December (February)
 Witches Western Tales #29 (Harvey, with Boys' Ranch reprints)
 Thrills of Tomorrow #19 (Harvey, with Stuntman reprints)
 Win A Prize #1 (Charlton)
 January (March)
 Police Trap #4 (Mainline, first with Comic Code stamp)
 February (April)
 Bullseye #5 (last as Mainline)
 Foxhole #4 (last as Mainline)
 Young Romance #81 (Prize, first bimonthly)
 Young Love #64 (Prize, first bimonthly)
 Witches Western Tales #30 (Harvey, with Boys' Ranch reprints)
 Win A Prize #2 (Charlton)
 Fighting American #7 (Prize, last issue)
 Young Love #64 (Prize, return of S&K production credit)
 March (May)
 In Love #5 (Charlton, first of former Mainline titles to be released
 by Charlton)
 April (June)
 Charlie Chan #6 (Charlton, formerly by Prize in 1948 and 1949)

 May (July)
 I Love You #7 (Charlton, continuing from In Love numbering)
 July (September)
 Police Tray #6 (Charlton, last of former Mainline titles to be
 released by Charlton)
 August (October)
 Western Tales #31 (Harvey, with new S&K material)
 Young Romance #79 (Prize, Kirby work returns to Prize romance)
 October (December)
 Young Romance #80 (Prize, start of all-Kirby Prize romances, last
 S&K production credit)
 Charlie Chan #9 (Charlton, last issue)
 November (January)
 Hi-School Romance #47 (Harvey, first John Prentice for Harvey
 Warfront #28 (Harvey, Kirby cover)
 Black Cat Mystery #57 (Harvey)
 December (February)
 Hi-School Romance #48 (Harvey, start of Bill Draut for Harvey
 January (March)
 Love Problems And Advice #38 (Harvey, start of Kirby covers for
 Harvey romance)
 Western Tales #32 (Harvey, Simon cover)
 May (July)
 Western Tales #33 (Harvey, last issue)
 Warfront #29 (Harvey, Kirby cover)
 July (September)
 Leader News goes bankrupt
 Prize Comics Western #119 (Prize, last issue)
 Black Cat Mystic #58 (Harvey)
 September (November)
 Young Brides #30 (Prize, last issue)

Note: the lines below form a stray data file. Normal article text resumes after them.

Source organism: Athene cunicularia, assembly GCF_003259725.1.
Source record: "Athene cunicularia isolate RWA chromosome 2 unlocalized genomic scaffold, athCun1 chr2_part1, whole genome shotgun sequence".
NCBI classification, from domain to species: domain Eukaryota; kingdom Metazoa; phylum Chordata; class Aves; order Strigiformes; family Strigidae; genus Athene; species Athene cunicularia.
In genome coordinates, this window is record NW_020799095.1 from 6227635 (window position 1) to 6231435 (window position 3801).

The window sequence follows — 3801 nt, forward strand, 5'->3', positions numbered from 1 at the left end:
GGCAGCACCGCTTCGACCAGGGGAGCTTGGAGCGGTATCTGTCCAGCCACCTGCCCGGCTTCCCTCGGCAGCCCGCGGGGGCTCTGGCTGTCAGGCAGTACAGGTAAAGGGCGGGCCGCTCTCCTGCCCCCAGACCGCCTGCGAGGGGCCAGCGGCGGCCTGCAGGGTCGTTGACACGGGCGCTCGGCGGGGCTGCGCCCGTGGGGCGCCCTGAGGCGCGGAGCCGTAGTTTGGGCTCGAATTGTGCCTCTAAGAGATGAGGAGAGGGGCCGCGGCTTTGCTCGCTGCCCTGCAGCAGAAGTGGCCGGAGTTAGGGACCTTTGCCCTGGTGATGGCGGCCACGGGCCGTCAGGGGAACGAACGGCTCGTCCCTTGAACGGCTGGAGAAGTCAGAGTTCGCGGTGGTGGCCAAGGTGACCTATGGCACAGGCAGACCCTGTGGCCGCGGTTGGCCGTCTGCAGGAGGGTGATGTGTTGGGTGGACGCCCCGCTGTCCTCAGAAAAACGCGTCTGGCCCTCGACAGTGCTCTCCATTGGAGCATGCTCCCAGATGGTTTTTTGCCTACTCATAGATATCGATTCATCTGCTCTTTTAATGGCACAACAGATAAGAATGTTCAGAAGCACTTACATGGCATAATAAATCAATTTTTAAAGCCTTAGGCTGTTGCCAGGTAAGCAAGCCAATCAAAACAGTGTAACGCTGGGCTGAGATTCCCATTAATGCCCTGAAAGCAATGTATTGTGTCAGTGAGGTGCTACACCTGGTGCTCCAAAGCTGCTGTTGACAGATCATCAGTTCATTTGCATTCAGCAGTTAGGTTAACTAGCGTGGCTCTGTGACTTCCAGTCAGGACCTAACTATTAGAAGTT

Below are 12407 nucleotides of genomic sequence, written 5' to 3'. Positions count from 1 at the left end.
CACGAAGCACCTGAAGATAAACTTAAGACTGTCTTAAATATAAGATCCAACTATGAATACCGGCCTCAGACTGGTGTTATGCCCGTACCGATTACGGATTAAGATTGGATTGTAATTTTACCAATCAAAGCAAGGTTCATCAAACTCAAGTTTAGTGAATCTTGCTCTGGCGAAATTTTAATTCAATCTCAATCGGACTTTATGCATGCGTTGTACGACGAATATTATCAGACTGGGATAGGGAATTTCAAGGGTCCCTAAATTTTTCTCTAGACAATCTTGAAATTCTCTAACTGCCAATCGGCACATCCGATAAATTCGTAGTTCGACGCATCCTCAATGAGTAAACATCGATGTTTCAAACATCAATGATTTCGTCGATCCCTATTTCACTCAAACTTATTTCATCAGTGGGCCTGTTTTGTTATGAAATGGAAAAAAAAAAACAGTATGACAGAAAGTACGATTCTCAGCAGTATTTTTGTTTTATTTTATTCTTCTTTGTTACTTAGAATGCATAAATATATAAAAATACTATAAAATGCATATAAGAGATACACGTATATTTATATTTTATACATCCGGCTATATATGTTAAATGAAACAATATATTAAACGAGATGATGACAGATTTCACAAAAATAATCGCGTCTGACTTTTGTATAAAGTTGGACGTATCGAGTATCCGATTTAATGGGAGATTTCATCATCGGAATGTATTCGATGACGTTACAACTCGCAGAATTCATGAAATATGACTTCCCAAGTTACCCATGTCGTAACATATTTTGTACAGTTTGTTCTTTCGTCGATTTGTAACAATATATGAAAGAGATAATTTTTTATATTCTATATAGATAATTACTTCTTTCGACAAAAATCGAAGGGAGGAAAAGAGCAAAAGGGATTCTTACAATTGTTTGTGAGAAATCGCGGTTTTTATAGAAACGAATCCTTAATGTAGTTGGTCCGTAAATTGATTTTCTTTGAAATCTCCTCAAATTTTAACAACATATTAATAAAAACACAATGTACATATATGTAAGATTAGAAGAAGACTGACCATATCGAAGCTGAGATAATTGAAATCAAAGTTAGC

Battleground #14 (Atlas, first Kirby work for Atlas)
 October (December)
 Young Romance #85 (Prize, last all Kirby)
 Young Love #73 (Prize, Young Love stops, last all Kirby)
 Hi-School Romance #58 (Harvey, last Kirby Harvey romance cover)
 Yellow Claw #2 (Atlas, First Kirby work for Yellow Claw)
 December (February)
 Showcase #6 (DC, start of Kirby for DC, first Challengers of the
 February (April)
 All For Love v1 n1 (Prize, new romance title, not produced by S&K)
 Yellow Claw #4 (Atlas, last issue)
 March (May)
 Love Problems And Advice #45 (Harvey, last Bill Draut and John
 Prentice for Harvey romance)
 July (September)
 Alarming Tales #1 (Harvey)
 Black Cat Mystic #59 (Harvey)
 Black Magic #34 (Prize, restart of title)
 Personal Love v1 n1 (Prize, new romance title, not produced by S&K)
 October (December)
 Russia launches Sputnik 1 (10/4)
 January (March)
 Race For The Moon #1 (Harvey)
 Alarming Tales #4 (Harvey, last with Kirby)
 Black Cat Mystic #62 (Harvey, series stops)
 February (April)
 Justice Traps the Guilty #92 (Prize, last issue)
 July (September)
 Race For the Moon #2 (Harvey)
 September (November)
 Sky Masters syndication starts (9/8)
 Race For The Moon #3 (Harvey, last issue)
 Alarming Tales #6 (Harvey, last issue)
 February (April)
 Sky Masters Sunday strip starts (2/8)
 Young Romance #99 (Prize, last time Simon and Kirby listed
 as editors)
 All For Love v3 n2 (Prize, includes story by Kirby)
 April (June)
 Double Life Of Private Strong #1 (Archie)
 Challengers of the Unknown #8 (DC, last Kirby for DC)
 June (August)
 Adventures of the Fly #1
 Double Life of Private Strong #2 (Archie, last issue)
 July (September)
 Personal Love v3 n2 (Prize, last issue, title changes to Going Steady)

 October (December)
 Young Romance #103 (Prize, last Kirby in Young Romance)
 All For Love v3 n4 (Prize, last issue, title changes to Young Love)
 November (January)
 Adventure of the Fly #4 (Archie, last produced by Joe Simon)
 Going Steady v3 n3 (Prize, first issue, title was Personal Love)
 December (February)
 Young Love #74 (Prize, Young Love restarts uses volume number
 from All For Love)
 February (April)
 Sky Masters Sunday strip ends (2/14)
 April (June)
 Young Romance #106 (Prize, first Joe Simon alone listed as editor)
 June (August)
 Sick #1 (Crestwood [Prize], produced by Joe Simon)
 July (September)
 Going Steady v4 n1 (Prize, last issue)
 February (April)
 Sky Masters end (2/25)
 September (November)
 Black Magic #50 (Prize, last issue)
 February (April)
 Young Romance #117 (Prize, last time Simon listed as editor)
 April (June)
 Young Romance #124 (Prize, last issue by Prize)
 Young Love #94 (Prize, last issue by Prize)


Cooke, Jon B. “The Story Behind Skymasters”, The Jack Kirby Collector #15

Lammers, Thomas G., “Tales of the Implosion: A Detailed Look at the 1957 ‘Atlas Implosion’ and its Effects on Comic Books” (revised and expanded from article in Alter Ego vol. 3, no. 49

Simon, Joe and Jim Simon, “The Comic Book Makers”

Chapter 10, A Fly in the Mix

Chapter 1, The Beginning of the End